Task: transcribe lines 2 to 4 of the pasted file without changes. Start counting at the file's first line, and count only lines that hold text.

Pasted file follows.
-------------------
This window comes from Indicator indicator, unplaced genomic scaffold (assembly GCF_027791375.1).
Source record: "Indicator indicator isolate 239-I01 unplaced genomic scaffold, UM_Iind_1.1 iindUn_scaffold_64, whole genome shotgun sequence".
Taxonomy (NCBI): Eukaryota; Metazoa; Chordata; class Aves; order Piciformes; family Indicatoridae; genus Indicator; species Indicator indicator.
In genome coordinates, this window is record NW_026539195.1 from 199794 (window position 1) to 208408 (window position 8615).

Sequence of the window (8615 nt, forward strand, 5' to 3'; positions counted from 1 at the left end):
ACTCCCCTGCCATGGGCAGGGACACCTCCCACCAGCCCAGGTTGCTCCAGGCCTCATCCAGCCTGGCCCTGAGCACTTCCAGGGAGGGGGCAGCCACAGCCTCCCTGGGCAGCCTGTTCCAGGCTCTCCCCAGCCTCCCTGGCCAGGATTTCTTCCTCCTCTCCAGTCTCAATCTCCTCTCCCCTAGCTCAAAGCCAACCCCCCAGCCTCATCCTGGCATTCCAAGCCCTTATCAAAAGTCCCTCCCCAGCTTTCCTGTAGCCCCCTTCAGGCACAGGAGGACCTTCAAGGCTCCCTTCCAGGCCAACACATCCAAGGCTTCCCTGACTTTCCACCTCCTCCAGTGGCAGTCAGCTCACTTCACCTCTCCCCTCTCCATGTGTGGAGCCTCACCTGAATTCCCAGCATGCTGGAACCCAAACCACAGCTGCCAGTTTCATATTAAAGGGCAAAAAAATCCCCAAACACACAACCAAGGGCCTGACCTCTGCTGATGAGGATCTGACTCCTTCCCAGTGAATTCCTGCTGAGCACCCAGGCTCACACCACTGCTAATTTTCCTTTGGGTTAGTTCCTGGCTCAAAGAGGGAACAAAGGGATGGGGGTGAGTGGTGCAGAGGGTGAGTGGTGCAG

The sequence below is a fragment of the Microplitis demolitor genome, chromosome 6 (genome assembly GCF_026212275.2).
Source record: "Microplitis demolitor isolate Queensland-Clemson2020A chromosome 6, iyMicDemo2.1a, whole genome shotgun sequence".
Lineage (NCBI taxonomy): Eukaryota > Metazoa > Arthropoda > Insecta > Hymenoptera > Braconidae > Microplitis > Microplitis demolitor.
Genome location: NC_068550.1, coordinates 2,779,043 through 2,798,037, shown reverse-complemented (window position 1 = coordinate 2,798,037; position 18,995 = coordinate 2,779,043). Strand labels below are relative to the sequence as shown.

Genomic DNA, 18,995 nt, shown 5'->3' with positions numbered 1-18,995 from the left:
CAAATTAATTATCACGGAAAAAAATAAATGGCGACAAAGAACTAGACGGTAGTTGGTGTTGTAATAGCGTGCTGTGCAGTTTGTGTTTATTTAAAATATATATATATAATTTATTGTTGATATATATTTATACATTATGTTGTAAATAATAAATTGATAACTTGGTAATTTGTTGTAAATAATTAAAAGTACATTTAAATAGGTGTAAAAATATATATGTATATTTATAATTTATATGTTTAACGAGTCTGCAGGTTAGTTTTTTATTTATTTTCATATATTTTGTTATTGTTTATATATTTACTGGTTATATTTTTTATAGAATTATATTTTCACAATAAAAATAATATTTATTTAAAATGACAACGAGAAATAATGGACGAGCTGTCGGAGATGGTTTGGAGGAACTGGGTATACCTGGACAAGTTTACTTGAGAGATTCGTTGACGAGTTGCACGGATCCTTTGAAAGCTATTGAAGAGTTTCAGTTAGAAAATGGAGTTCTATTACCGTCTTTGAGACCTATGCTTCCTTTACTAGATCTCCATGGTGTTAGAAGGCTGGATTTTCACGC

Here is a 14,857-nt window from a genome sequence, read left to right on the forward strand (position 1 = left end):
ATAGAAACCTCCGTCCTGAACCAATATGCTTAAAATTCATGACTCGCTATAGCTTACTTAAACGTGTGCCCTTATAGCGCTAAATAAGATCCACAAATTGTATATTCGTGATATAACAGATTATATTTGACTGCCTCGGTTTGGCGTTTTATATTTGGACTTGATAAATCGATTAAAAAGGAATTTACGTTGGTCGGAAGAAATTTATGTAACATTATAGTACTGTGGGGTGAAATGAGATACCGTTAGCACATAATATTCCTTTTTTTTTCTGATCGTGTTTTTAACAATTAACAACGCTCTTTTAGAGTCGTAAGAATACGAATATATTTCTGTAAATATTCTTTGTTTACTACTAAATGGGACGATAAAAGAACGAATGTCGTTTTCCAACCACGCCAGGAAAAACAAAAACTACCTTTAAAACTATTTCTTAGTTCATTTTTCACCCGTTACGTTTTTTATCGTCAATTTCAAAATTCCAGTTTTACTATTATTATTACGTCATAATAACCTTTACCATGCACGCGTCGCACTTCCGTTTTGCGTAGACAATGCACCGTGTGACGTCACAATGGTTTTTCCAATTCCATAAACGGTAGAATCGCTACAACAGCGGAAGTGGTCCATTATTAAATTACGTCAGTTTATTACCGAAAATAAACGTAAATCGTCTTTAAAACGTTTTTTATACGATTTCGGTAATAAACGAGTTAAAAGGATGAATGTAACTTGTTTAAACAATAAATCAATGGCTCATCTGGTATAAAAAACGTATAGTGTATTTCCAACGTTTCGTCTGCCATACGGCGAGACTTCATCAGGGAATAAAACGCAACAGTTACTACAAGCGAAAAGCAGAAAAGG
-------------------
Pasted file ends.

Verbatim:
Source record: "Indicator indicator isolate 239-I01 unplaced genomic scaffold, UM_Iind_1.1 iindUn_scaffold_64, whole genome shotgun sequence".
Taxonomy (NCBI): Eukaryota; Metazoa; Chordata; class Aves; order Piciformes; family Indicatoridae; genus Indicator; species Indicator indicator.
In genome coordinates, this window is record NW_026539195.1 from 199794 (window position 1) to 208408 (window position 8615).